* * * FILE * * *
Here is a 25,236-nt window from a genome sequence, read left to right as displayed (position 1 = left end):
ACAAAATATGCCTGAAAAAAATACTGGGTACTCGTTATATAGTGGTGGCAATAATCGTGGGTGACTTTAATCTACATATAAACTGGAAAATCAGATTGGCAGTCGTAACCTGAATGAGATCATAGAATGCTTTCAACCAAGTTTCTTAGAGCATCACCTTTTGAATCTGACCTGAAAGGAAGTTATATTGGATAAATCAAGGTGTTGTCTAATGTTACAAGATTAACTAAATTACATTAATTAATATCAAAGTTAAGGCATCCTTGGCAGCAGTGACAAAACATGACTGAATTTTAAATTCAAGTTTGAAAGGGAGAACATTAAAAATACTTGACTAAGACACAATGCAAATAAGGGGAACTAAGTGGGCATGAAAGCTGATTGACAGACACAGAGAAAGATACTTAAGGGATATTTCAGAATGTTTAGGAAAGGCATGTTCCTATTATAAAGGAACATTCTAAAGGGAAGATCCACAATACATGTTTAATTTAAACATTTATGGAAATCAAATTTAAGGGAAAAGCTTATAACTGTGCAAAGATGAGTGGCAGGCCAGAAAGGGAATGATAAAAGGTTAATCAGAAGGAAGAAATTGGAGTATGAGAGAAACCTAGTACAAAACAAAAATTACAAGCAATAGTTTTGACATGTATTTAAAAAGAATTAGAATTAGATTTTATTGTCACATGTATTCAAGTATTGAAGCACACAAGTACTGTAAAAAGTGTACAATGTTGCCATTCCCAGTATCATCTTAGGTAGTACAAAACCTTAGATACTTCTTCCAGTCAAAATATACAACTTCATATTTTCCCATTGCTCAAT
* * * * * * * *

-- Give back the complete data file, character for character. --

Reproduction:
Here is a 25,236-nt window from a genome sequence, read left to right as displayed (position 1 = left end):
ACAAAATATGCCTGAAAAAAATACTGGGTACTCGTTATATAGTGGTGGCAATAATCGTGGGTGACTTTAATCTACATATAAACTGGAAAATCAGATTGGCAGTCGTAACCTGAATGAGATCATAGAATGCTTTCAACCAAGTTTCTTAGAGCATCACCTTTTGAATCTGACCTGAAAGGAAGTTATATTGGATAAATCAAGGTGTTGTCTAATGTTACAAGATTAACTAAATTACATTAATTAATATCAAAGTTAAGGCATCCTTGGCAGCAGTGACAAAACATGACTGAATTTTAAATTCAAGTTTGAAAGGGAGAACATTAAAAATACTTGACTAAGACACAATGCAAATAAGGGGAACTAAGTGGGCATGAAAGCTGATTGACAGACACAGAGAAAGATACTTAAGGGATATTTCAGAATGTTTAGGAAAGGCATGTTCCTATTATAAAGGAACATTCTAAAGGGAAGATCCACAATACATGTTTAATTTAAACATTTATGGAAATCAAATTTAAGGGAAAAGCTTATAACTGTGCAAAGATGAGTGGCAGGCCAGAAAGGGAATGATAAAAGGTTAATCAGAAGGAAGAAATTGGAGTATGAGAGAAACCTAGTACAAAACAAAAATTACAAGCAATAGTTTTGACATGTATTTAAAAAGAATTAGAATTAGATTTTATTGTCACATGTATTCAAGTATTGAAGCACACAAGTACTGTAAAAAGTGTACAATGTTGCCATTCCCAGTATCATCTTAGGTAGTACAAAACCTTAGATACTTCTTCCAGTCAAAATATACAACTTCATATTTTCCCATTGCTCAAT